How to thrive after the ApocalypseWe’ve all thought about an endgame survival plan after watching an episode of The Walking Dead. But are you really ready?
“An average family has a three-day supply of food,” says former Army intelligence officer, novelist and survival blogger Jim Rawles. “I have a three-year supply.”
Rawles lives on a self-sufficient ranch in an undisclosed location. “I’m known as someone equipped to survive the apocalypse,” he says. “So if that day comes, I don’t want 1,000 people arriving, looking for a leader.” We’ll make do with his essential tips, then.
1 TOOL UP
“Learn a martial art like Krav Maga, and how to use the best weapons available. In the States, I have a lifetime supply of gun ammunition. But if guns aren’t easy to come by, then aim for an air rifle, a simple recurve bow, a survival knife (I’d go for a tanto, a Japanese samurai blade) or even flares.”
2 BE PREPARED
“Always have a neutral-colored backpack filled with outdoor clothes of a similar color ready to go. Don’t stand out. It should be light enough to carry all day, day after day. Also pack sleeping gear appropriate to the climate, and survival basics—from a fire starter and an LED flashlight to fishing and first-aid kits. A water filter is crucial.”
3 GET OUT OF DODGE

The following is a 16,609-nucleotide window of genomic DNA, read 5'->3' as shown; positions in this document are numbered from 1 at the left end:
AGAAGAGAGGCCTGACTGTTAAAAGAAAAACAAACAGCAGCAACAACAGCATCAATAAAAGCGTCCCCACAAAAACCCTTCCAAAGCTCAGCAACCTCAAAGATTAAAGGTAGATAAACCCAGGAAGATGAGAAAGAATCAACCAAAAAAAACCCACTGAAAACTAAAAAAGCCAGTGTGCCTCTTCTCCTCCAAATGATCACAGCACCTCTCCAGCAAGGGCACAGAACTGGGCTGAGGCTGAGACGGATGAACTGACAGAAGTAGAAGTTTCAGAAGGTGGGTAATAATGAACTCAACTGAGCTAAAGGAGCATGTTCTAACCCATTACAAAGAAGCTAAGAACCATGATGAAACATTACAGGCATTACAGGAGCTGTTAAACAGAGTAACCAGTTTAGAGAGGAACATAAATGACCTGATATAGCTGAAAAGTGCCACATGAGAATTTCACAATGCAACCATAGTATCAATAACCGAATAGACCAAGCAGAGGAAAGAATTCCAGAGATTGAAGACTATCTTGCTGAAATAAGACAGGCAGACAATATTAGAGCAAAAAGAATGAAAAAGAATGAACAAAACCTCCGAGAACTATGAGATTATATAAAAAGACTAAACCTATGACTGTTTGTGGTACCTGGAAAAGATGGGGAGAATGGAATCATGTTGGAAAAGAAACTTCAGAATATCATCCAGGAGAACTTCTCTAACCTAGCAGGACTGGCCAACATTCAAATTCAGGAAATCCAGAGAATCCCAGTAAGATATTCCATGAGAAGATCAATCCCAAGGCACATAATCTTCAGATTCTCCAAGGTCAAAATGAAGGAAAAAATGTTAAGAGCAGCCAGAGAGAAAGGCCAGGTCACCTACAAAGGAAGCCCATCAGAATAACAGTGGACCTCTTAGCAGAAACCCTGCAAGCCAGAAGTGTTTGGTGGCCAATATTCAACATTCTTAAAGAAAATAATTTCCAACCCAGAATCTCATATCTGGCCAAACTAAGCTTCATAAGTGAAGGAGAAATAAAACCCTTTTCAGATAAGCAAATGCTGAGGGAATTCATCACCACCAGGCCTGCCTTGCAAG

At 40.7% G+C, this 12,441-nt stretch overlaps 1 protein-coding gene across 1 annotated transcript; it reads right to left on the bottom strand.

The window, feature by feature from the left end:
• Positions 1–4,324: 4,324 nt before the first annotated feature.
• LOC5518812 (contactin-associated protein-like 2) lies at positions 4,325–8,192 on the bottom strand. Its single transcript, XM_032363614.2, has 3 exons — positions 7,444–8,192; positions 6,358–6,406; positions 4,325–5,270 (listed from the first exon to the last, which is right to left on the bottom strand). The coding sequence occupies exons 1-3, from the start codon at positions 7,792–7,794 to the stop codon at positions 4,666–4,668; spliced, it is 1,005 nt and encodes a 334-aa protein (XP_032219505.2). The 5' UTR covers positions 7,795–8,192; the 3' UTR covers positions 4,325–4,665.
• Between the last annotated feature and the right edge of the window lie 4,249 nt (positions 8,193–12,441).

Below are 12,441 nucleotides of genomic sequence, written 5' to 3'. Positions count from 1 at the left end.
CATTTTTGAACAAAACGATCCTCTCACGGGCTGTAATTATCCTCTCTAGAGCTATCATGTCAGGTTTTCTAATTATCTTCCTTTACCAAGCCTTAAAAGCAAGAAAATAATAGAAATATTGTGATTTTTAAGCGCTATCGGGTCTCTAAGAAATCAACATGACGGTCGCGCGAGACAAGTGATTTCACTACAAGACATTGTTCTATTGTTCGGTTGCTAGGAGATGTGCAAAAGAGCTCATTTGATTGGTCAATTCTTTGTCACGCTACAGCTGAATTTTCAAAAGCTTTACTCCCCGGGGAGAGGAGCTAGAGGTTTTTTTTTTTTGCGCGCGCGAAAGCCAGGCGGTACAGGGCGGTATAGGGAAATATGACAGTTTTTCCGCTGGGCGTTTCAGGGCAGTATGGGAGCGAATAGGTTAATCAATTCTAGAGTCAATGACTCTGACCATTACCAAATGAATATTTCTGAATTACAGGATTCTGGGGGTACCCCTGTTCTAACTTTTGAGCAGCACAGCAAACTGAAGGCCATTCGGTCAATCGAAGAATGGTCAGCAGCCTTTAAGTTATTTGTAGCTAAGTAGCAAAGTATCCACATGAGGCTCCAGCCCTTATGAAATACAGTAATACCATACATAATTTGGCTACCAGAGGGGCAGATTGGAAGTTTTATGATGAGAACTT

“When full-scale disaster strikes, the city is the last place to be. Because of the volume of a year’s worth of food, it’s important to pre-plan. Stay with country cousins, or rent storage space. If you’re lucky enough to have a holiday cottage, hide your supplies so it doesn’t get cleaned out. When social collapse is imminent, having a well-stocked rural retreat is the only sensible option.”
4 STAY IN TOUCH
“Equipment isn’t nearly as important as a trustworthy friend. But choose friends wisely—pick doers, not talkers. Get a ham radio license to communicate over long distances. You can buy a walkie-talkie-sized, multi-band transceiver cheaply, and the ham radio repeater network should stay up, as many of the devices are now solar-powered.”
5 GET INTO A PICKLE
“Storing food without power can be tough. In hot climates you can dry as much food as you like with no electricity. But elsewhere you’ll need other low-energy techniques to prevent decay. Pickle food, make sauerkraut or use lye to cure fish, called lutefisk, like the Norwegians. But be warned; it’s an acquired taste.”